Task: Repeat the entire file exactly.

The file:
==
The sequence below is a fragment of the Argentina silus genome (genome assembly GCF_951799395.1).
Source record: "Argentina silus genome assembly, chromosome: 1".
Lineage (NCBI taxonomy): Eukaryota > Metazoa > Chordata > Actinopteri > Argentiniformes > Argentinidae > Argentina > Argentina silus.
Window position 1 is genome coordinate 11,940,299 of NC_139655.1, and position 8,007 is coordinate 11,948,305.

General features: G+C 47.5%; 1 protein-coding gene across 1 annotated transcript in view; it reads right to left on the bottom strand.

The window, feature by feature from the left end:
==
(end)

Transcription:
The sequence below is a fragment of the Argentina silus genome (genome assembly GCF_951799395.1).
Source record: "Argentina silus genome assembly, chromosome: 1".
Lineage (NCBI taxonomy): Eukaryota > Metazoa > Chordata > Actinopteri > Argentiniformes > Argentinidae > Argentina > Argentina silus.
Window position 1 is genome coordinate 11,940,299 of NC_139655.1, and position 8,007 is coordinate 11,948,305.

General features: G+C 47.5%; 1 protein-coding gene across 1 annotated transcript in view; it reads right to left on the bottom strand.

The window, feature by feature from the left end: